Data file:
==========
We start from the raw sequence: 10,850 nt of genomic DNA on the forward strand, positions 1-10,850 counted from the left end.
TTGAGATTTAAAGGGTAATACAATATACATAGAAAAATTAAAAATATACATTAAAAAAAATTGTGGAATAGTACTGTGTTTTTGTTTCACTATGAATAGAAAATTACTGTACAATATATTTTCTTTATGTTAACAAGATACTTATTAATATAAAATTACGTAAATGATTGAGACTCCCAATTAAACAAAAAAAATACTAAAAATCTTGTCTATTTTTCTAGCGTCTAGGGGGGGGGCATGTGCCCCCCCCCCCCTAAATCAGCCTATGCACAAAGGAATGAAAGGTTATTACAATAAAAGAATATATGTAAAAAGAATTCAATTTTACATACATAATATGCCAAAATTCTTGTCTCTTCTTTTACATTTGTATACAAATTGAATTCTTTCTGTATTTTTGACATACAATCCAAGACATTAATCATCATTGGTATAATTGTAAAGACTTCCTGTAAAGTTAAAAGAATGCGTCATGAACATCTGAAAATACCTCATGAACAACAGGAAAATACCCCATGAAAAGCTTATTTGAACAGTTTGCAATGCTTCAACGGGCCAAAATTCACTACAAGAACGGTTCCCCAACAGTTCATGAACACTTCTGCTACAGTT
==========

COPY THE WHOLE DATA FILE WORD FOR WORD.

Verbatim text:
We start from the raw sequence: 10,850 nt of genomic DNA on the forward strand, positions 1-10,850 counted from the left end.
TTGAGATTTAAAGGGTAATACAATATACATAGAAAAATTAAAAATATACATTAAAAAAAATTGTGGAATAGTACTGTGTTTTTGTTTCACTATGAATAGAAAATTACTGTACAATATATTTTCTTTATGTTAACAAGATACTTATTAATATAAAATTACGTAAATGATTGAGACTCCCAATTAAACAAAAAAAATACTAAAAATCTTGTCTATTTTTCTAGCGTCTAGGGGGGGGGCATGTGCCCCCCCCCCCCTAAATCAGCCTATGCACAAAGGAATGAAAGGTTATTACAATAAAAGAATATATGTAAAAAGAATTCAATTTTACATACATAATATGCCAAAATTCTTGTCTCTTCTTTTACATTTGTATACAAATTGAATTCTTTCTGTATTTTTGACATACAATCCAAGACATTAATCATCATTGGTATAATTGTAAAGACTTCCTGTAAAGTTAAAAGAATGCGTCATGAACATCTGAAAATACCTCATGAACAACAGGAAAATACCCCATGAAAAGCTTATTTGAACAGTTTGCAATGCTTCAACGGGCCAAAATTCACTACAAGAACGGTTCCCCAACAGTTCATGAACACTTCTGCTACAGTT